I rely on the absolute. This cuts the wives tail right off her rear end. One would be ohm's law, the other would be the definition of E:
Magnetism - you cannot separate heat from the chemical reaction.

Get those two figured out then look at the white acid on the ground cable of the battery side.
Take the stator connectors apart and look for white chemRe there as well.
Antidote is the grease to counter the white crustizfuker going backwash on battery and connector.

Correct me if I'm wrong, but chemRe buildup at the prong connectors forms a resistance. Like shutting the door and the heat implodes back into itself for ground. So I think; it's the thinnest dip of epoxy around one wire with all those wraps, because AC has no ground in the stator, equally distributing the heat, but that one wire melting the epoxy 'touches the next wire' wrapped around it = Junk.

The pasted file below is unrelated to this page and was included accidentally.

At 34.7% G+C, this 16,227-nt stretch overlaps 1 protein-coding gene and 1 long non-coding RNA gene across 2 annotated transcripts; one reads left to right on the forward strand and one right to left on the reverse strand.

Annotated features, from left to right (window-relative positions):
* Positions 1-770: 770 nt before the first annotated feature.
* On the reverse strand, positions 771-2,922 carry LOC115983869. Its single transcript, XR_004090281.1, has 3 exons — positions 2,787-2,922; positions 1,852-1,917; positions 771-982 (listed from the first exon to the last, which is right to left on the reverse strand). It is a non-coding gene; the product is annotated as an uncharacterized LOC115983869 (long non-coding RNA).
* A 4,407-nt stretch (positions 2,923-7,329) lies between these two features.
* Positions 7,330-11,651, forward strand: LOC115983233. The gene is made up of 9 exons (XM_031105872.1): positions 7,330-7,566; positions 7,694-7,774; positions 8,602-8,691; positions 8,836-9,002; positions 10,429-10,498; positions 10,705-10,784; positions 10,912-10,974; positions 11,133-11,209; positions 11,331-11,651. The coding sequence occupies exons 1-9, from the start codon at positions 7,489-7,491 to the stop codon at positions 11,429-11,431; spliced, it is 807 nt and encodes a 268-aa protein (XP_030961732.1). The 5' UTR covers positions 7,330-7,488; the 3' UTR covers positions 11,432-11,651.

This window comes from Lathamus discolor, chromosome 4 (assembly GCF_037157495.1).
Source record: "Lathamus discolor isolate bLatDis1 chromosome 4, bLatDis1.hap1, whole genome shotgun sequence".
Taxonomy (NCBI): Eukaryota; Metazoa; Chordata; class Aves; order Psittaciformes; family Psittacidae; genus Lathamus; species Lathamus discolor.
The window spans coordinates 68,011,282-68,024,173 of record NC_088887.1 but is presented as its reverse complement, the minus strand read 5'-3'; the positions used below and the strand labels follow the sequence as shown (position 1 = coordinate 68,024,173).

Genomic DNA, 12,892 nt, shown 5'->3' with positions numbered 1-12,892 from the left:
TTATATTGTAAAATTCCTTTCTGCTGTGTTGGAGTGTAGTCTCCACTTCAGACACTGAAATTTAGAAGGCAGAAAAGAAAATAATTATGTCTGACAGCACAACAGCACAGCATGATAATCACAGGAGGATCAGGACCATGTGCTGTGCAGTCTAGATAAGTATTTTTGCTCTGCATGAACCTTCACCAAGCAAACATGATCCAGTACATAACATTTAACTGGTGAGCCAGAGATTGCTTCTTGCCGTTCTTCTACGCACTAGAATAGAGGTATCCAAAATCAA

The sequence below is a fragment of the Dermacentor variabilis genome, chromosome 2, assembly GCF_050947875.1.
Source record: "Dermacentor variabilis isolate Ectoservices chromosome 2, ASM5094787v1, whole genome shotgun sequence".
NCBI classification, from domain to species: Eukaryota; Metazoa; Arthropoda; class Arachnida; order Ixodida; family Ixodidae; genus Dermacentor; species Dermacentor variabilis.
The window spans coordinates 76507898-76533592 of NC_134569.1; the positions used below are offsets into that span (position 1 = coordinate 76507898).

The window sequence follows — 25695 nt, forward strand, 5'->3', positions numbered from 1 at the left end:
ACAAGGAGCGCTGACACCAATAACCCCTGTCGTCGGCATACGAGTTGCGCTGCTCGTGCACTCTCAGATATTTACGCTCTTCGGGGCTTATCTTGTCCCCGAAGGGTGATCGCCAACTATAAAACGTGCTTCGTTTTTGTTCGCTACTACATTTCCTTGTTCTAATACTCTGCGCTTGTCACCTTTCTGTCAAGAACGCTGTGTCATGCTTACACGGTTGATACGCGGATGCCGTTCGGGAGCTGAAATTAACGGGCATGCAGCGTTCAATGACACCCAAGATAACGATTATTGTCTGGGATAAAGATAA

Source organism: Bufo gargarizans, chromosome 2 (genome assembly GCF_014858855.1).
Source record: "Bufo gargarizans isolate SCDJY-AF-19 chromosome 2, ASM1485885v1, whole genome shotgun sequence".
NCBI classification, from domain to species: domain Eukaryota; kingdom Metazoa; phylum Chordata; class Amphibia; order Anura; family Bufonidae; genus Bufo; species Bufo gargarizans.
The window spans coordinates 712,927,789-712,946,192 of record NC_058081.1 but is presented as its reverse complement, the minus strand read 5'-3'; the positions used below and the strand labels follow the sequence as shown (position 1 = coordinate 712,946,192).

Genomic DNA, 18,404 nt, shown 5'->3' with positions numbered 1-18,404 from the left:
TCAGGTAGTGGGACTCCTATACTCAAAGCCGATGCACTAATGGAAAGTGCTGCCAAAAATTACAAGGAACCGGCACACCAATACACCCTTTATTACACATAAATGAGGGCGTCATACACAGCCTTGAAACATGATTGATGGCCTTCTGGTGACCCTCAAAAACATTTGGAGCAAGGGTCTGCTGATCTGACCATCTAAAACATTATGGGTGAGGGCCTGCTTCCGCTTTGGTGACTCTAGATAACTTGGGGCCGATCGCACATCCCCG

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'97 Spirit 1100 - Chandler, AZ
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Even at idle there's 16 Amps of current flowing through the yellow stator wires and nearly 20 Amps when revving it up.
With that kind of current, the slightest amount of electrical resistance causes a LOT of heat. Power (Watts) = Current (Amps squared) x Resistance (Ohms).
Just 0.1-Ohm's of resistance at 16 Amps generates 26 Watts of heat... ouch!

Any dirty, corroded, poorly crimped connector or pin can easily have that much resistance, so not too surprising to find melted wires and connectors in our aging wiring harnesses. In addition to the 3-pin connector on the yellow stator wires, also check the red connector that plugs onto the top of the starter relay. It routes power to the ignition switch and the rest of the bike. I found the red plug on my '97 Spirit partially melted and the pins corroded/dirty. Even after disassembly and cleaning, the connector still ran very hot.